# Is it possible to find a “replacement pendulum” for a system of two equal but perpendicular pendulums?

I ask this question, because at the end of this long day I'm just too dazed to derive the proofs myself (even though I know that I should feel ashamed for this).

So, the question:

Given two simple gravity pendulums, attached to the same hinge point. Both masses and lengths of the strings (or rods) are equal. The only difference between the two is that the motion of one pendulum takes place in a plane perpendicular to the motion of the other.

So, supposing that initial conditions are chosen such that these pendulums never collide, can the position of the center of mass of both pendulums be described by the motion of a single pendulum with twice the mass, the motion of which is not restricted to any single plane?

Intuitively, I'd say: perhaps only for small angles. For example, I can easily imagine one pendulum going one-way (spinning a full 2$\pi$ per period), while the other is at near-standstill. Obviously, the motion of the COM can not be described by a single pendulum without significant, non-physical changes to that model (the periods of both are unequal in that case, generally meaning the center of mass moves along non-periodic Lissajous patterns in $x$,$y$,$z$.).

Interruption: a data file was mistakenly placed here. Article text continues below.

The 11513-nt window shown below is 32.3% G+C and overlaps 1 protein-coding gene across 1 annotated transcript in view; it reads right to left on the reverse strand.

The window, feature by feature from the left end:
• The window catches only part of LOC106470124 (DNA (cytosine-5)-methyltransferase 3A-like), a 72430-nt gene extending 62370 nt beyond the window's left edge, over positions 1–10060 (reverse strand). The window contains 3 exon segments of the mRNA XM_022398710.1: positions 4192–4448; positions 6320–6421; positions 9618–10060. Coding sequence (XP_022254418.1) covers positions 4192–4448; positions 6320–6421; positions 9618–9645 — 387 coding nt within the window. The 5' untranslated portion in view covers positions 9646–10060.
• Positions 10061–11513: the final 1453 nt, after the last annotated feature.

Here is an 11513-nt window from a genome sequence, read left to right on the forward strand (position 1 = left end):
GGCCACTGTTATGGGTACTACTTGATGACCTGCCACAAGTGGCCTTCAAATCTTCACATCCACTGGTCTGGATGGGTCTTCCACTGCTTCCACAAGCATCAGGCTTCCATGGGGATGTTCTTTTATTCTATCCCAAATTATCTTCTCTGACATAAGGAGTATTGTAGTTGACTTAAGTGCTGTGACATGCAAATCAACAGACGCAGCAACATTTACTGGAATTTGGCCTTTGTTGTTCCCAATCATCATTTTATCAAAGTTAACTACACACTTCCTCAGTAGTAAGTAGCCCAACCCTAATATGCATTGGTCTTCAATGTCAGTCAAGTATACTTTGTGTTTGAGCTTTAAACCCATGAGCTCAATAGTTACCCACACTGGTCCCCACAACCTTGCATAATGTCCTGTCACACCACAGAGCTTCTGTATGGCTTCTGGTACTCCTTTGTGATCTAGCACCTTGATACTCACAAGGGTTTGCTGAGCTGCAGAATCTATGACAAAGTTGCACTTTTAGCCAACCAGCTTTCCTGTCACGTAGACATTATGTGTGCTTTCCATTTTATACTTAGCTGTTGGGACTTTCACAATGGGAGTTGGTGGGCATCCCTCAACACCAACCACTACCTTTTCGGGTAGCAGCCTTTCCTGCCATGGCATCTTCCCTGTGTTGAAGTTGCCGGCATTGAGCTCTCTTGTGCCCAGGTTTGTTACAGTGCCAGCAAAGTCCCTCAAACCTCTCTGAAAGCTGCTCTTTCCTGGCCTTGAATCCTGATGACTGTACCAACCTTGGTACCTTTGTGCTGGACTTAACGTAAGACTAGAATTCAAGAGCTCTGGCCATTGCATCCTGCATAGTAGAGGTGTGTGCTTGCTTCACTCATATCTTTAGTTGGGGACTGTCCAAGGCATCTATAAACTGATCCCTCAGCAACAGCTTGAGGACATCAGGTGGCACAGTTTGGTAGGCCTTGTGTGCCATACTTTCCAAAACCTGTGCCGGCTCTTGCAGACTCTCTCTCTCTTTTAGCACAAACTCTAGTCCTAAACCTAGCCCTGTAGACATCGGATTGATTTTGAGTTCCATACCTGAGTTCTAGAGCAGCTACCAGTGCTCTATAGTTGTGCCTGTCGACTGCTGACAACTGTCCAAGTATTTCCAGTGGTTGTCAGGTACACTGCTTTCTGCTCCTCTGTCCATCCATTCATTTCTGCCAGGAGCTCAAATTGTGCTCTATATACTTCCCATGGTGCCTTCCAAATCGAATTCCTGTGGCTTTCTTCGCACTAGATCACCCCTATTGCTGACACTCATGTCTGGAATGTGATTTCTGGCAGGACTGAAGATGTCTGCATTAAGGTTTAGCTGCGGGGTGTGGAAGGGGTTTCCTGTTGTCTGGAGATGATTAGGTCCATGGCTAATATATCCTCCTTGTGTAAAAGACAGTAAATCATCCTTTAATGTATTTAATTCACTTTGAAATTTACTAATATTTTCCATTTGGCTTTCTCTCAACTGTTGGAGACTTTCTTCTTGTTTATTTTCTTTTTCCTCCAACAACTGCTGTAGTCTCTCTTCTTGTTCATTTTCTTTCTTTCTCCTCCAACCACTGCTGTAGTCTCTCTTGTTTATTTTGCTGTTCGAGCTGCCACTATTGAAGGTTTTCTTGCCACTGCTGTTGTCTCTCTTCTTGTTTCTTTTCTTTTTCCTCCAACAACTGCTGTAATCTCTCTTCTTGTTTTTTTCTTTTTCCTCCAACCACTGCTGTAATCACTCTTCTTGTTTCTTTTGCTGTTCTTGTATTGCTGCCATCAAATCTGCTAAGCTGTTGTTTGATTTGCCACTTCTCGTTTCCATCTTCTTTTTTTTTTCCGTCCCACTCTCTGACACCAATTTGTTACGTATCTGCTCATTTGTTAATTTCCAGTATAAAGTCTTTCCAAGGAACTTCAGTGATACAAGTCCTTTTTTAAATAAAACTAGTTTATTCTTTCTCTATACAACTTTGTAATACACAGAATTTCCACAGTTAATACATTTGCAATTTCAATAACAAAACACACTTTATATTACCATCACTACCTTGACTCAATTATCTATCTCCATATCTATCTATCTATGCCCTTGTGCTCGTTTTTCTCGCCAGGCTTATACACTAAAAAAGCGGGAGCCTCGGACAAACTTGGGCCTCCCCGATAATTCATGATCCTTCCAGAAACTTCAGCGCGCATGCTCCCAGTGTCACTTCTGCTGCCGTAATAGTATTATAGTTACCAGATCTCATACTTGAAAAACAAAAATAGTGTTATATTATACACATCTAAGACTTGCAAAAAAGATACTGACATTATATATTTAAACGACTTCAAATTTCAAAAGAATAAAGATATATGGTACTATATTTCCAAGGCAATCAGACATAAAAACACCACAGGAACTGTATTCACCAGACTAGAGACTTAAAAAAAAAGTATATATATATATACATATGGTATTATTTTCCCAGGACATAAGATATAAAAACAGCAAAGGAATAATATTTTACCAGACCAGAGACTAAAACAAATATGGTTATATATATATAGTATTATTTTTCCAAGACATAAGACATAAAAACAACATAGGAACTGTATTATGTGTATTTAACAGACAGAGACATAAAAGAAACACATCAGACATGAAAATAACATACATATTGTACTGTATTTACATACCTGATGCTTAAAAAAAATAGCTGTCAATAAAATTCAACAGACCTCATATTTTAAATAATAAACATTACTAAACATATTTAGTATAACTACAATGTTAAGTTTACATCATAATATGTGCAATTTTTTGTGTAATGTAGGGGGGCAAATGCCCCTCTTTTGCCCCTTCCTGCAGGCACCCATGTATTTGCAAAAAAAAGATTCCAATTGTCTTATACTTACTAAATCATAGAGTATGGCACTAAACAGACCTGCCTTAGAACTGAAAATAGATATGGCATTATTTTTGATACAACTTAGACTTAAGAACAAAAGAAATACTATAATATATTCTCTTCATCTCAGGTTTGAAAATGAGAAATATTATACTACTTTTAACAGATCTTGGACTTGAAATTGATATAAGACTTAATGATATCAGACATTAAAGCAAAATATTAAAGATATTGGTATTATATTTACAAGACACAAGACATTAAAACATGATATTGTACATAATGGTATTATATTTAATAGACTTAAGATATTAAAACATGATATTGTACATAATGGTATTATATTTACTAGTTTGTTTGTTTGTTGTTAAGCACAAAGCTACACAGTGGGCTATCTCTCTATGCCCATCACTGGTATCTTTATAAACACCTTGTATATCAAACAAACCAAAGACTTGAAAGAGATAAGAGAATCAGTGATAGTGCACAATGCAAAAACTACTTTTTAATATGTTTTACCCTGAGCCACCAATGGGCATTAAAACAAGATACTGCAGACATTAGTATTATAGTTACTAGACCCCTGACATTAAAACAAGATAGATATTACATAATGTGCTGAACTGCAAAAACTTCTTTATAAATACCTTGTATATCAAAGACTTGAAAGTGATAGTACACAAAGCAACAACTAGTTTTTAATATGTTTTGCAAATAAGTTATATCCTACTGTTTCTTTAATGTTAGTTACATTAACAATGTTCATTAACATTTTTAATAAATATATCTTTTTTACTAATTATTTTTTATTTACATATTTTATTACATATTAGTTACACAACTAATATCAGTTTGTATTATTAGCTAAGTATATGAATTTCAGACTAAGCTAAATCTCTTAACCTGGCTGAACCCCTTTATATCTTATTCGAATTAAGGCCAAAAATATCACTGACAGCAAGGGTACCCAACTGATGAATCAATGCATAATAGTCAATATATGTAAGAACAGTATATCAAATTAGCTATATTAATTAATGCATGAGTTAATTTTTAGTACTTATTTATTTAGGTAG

So, what I'm really asking is: under what conditions is this possible, if at all? What are the constraints and/or adjustments you'd need to make to this "replacement pendulum" model for it to work?

And how does this all translate to physical pendulums?

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What you are proposing is just the inverse of a 3D pendulum (non constrained to a plane). The movements in $x$ and $y$ are completely independent, and they happen to be described by the gravity pendulum equation. The solutions are a subset of the Lissajoux figures.